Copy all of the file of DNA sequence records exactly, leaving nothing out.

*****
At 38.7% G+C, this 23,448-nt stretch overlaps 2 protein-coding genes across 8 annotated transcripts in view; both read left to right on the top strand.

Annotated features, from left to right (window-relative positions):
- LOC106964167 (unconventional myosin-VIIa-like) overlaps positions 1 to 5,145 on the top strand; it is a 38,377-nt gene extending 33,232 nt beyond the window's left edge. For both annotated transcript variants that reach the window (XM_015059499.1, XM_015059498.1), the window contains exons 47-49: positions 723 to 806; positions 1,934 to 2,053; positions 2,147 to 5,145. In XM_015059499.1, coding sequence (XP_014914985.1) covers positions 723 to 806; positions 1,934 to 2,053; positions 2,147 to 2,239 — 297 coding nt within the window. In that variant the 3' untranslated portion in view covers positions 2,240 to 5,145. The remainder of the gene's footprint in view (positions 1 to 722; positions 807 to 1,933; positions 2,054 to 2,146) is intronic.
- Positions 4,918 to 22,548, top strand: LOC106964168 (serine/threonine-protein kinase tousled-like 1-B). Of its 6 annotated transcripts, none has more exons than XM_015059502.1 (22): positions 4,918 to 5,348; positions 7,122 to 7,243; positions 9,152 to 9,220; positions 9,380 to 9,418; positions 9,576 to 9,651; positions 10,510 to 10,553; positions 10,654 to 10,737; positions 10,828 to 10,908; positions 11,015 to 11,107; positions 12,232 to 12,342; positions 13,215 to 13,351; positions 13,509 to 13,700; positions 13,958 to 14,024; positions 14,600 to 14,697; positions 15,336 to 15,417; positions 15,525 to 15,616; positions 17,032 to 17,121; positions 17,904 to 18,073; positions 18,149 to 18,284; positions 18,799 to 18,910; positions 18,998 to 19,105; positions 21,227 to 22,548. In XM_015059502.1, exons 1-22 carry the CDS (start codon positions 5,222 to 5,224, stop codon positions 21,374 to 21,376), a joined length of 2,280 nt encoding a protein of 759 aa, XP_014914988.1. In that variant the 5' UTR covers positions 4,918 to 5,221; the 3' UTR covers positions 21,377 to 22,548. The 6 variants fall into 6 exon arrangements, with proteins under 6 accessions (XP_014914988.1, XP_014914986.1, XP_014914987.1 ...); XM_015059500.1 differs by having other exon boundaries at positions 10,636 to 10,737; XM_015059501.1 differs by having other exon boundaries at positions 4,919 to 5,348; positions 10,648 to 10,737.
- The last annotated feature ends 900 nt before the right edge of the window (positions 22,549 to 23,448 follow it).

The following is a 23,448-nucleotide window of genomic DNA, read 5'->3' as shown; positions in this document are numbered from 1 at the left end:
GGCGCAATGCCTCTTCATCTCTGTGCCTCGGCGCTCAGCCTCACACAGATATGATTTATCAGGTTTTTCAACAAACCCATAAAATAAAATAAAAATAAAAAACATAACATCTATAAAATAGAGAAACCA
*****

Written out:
At 38.7% G+C, this 23,448-nt stretch overlaps 2 protein-coding genes across 8 annotated transcripts in view; both read left to right on the top strand.

Annotated features, from left to right (window-relative positions):
- LOC106964167 (unconventional myosin-VIIa-like) overlaps positions 1 to 5,145 on the top strand; it is a 38,377-nt gene extending 33,232 nt beyond the window's left edge. For both annotated transcript variants that reach the window (XM_015059499.1, XM_015059498.1), the window contains exons 47-49: positions 723 to 806; positions 1,934 to 2,053; positions 2,147 to 5,145. In XM_015059499.1, coding sequence (XP_014914985.1) covers positions 723 to 806; positions 1,934 to 2,053; positions 2,147 to 2,239 — 297 coding nt within the window. In that variant the 3' untranslated portion in view covers positions 2,240 to 5,145. The remainder of the gene's footprint in view (positions 1 to 722; positions 807 to 1,933; positions 2,054 to 2,146) is intronic.
- Positions 4,918 to 22,548, top strand: LOC106964168 (serine/threonine-protein kinase tousled-like 1-B). Of its 6 annotated transcripts, none has more exons than XM_015059502.1 (22): positions 4,918 to 5,348; positions 7,122 to 7,243; positions 9,152 to 9,220; positions 9,380 to 9,418; positions 9,576 to 9,651; positions 10,510 to 10,553; positions 10,654 to 10,737; positions 10,828 to 10,908; positions 11,015 to 11,107; positions 12,232 to 12,342; positions 13,215 to 13,351; positions 13,509 to 13,700; positions 13,958 to 14,024; positions 14,600 to 14,697; positions 15,336 to 15,417; positions 15,525 to 15,616; positions 17,032 to 17,121; positions 17,904 to 18,073; positions 18,149 to 18,284; positions 18,799 to 18,910; positions 18,998 to 19,105; positions 21,227 to 22,548. In XM_015059502.1, exons 1-22 carry the CDS (start codon positions 5,222 to 5,224, stop codon positions 21,374 to 21,376), a joined length of 2,280 nt encoding a protein of 759 aa, XP_014914988.1. In that variant the 5' UTR covers positions 4,918 to 5,221; the 3' UTR covers positions 21,377 to 22,548. The 6 variants fall into 6 exon arrangements, with proteins under 6 accessions (XP_014914988.1, XP_014914986.1, XP_014914987.1 ...); XM_015059500.1 differs by having other exon boundaries at positions 10,636 to 10,737; XM_015059501.1 differs by having other exon boundaries at positions 4,919 to 5,348; positions 10,648 to 10,737.
- The last annotated feature ends 900 nt before the right edge of the window (positions 22,549 to 23,448 follow it).

The following is a 23,448-nucleotide window of genomic DNA, read 5'->3' as shown; positions in this document are numbered from 1 at the left end:
GGCGCAATGCCTCTTCATCTCTGTGCCTCGGCGCTCAGCCTCACACAGATATGATTTATCAGGTTTTTCAACAAACCCATAAAATAAAATAAAAATAAAAAACATAACATCTATAAAATAGAGAAACCA